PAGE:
Ripmo V2 is a rowdier Ibis 29er

Ripmo V2
Ripmo V2 is slightly slacker and longer (Image credit: Ibis)

Ibis has applied some new frame geometry details to create its Ripmo V2 carbon-fibre enduro bike.

The Santa Cruz-based bike brand revealed its Ripmo AF last year, which features an aluminium frame and more progressive geometry than its composite sibling.

Followers of the Ibis brand who desired the Ripmo AF’s geometry numbers, in combination with the mass and feel benefits of a carbon frame, will be thrilled with the company’s latest release.

Ibis has taken the AF’s angles and applied them to the Ripmo’s carbon-fibre frame to create the V2. This new 2020 bike still rolls on 29er wheels, yet most of the key frame specification numbers have changed.

The revised frame retains a Dave Weagle-designed linkage, but rear shock suspension travel has been increased ever so slightly, from 145- to 147mm. The front fork travel is unchanged, at 160mm, with all Ripmo V2s running a 44mm offset fork.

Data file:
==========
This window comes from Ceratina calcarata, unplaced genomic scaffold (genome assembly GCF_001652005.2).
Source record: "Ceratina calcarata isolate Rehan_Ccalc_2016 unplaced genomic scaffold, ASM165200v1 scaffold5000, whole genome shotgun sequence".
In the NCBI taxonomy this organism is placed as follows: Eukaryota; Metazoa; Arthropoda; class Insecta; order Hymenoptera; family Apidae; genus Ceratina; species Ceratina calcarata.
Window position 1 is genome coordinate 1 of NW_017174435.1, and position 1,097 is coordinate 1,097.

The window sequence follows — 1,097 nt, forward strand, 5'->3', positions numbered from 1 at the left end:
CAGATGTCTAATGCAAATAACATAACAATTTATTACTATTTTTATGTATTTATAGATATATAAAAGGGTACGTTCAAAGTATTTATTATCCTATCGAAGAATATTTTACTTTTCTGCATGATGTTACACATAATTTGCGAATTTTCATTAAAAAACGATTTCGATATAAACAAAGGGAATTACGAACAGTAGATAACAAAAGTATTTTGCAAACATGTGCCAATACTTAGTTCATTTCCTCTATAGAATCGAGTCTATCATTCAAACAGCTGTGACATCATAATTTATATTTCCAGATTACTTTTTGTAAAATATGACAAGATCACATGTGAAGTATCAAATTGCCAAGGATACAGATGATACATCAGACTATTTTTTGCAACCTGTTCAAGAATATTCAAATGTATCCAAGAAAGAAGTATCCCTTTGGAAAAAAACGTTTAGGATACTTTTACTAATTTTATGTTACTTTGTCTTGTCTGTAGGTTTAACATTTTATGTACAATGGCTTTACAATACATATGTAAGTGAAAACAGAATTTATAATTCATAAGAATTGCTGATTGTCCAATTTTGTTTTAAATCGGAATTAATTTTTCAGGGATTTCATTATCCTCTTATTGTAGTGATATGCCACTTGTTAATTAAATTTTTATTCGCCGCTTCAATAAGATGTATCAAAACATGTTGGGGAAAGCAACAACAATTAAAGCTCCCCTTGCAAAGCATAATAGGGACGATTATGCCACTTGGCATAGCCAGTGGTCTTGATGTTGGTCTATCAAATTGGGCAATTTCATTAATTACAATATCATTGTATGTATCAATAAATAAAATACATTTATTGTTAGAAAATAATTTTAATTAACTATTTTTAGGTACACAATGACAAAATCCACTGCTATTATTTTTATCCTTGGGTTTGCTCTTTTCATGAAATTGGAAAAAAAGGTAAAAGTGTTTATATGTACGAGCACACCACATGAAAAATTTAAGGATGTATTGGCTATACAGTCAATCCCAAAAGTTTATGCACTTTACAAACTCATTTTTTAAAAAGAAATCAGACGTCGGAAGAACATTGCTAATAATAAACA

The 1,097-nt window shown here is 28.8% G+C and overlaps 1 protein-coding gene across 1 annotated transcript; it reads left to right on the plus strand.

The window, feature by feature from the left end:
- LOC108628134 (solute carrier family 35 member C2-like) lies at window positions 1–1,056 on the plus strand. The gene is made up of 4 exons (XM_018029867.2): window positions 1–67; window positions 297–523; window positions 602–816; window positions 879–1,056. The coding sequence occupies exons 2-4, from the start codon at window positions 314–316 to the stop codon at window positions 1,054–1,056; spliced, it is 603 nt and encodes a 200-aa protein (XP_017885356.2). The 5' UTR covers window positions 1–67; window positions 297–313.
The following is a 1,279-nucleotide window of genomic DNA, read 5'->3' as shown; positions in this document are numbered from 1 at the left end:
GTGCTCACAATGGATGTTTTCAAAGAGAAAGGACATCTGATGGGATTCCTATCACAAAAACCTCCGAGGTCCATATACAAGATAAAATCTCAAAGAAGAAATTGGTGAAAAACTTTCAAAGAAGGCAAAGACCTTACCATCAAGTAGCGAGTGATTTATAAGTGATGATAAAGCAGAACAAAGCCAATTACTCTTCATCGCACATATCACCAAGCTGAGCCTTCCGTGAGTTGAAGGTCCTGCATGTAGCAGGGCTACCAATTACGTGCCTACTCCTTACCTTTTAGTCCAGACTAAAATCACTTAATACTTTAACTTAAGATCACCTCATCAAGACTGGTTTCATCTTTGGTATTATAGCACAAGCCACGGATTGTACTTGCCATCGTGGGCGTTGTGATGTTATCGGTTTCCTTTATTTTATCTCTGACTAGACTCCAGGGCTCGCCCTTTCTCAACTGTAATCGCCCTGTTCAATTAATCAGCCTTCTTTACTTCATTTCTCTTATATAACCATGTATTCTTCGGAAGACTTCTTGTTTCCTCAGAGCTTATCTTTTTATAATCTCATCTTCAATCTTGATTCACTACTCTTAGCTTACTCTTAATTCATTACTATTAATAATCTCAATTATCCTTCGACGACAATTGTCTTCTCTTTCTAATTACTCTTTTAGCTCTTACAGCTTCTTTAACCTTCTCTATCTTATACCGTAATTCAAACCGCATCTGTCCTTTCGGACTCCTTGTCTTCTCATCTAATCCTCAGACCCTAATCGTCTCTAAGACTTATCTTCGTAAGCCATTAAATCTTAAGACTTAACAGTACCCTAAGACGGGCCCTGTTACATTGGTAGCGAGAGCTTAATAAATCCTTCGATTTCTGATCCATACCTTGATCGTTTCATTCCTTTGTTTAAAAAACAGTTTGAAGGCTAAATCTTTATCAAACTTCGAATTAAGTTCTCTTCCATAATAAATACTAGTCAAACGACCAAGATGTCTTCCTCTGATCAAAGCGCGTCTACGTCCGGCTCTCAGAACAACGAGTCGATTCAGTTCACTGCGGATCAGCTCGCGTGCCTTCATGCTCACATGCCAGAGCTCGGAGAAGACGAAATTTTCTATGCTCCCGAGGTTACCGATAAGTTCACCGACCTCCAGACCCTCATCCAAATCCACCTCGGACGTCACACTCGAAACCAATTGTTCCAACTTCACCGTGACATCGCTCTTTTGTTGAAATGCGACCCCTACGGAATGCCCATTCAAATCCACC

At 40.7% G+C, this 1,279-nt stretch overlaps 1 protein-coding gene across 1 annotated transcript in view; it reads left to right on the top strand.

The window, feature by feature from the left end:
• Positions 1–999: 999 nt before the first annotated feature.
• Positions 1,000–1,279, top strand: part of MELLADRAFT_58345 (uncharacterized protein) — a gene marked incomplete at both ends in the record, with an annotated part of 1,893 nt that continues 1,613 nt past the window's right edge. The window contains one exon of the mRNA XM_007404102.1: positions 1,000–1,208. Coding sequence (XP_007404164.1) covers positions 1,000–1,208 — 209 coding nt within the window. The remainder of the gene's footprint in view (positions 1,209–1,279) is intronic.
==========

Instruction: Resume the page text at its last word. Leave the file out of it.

What should be of even greater appeal to those Ripmo riders who frequent the steepest and most technical descents, is that this V2 version is also compatible with air-shocks.

Ibis has changed the head angle on its Ripmo V2, slackening it by a single unit of measurement, to 64.9-degrees. The more relaxed head angle also allows for a longer front centre, with Ibis increasing Ripmo V2’s reach by a few millimetres. As a reference point, the size large now has 4mm more reach, at 475mm.

Other frame detail upgrades include new protective covers for the suspension linkage. These should prevent mud ingress and keep small rocks and pebbles from wedging between the carbon frame and those short links, which join the Ripmo V2s triangles.

Ripmo V2 frame-only pricing starts at $2,999. Ibis is also offering a grade of complete builds, priced from $4,399 to $9,299.

Lance Branquinho
Freelance writer

Lance Branquinho is a Namibian-born journalist who graduated to mountain biking after injuries curtailed his trail running. He has a weakness for British steel hardtails, especially those which only run a single gear. As well as Bike Perfect, Lance has written for, and Cycling News.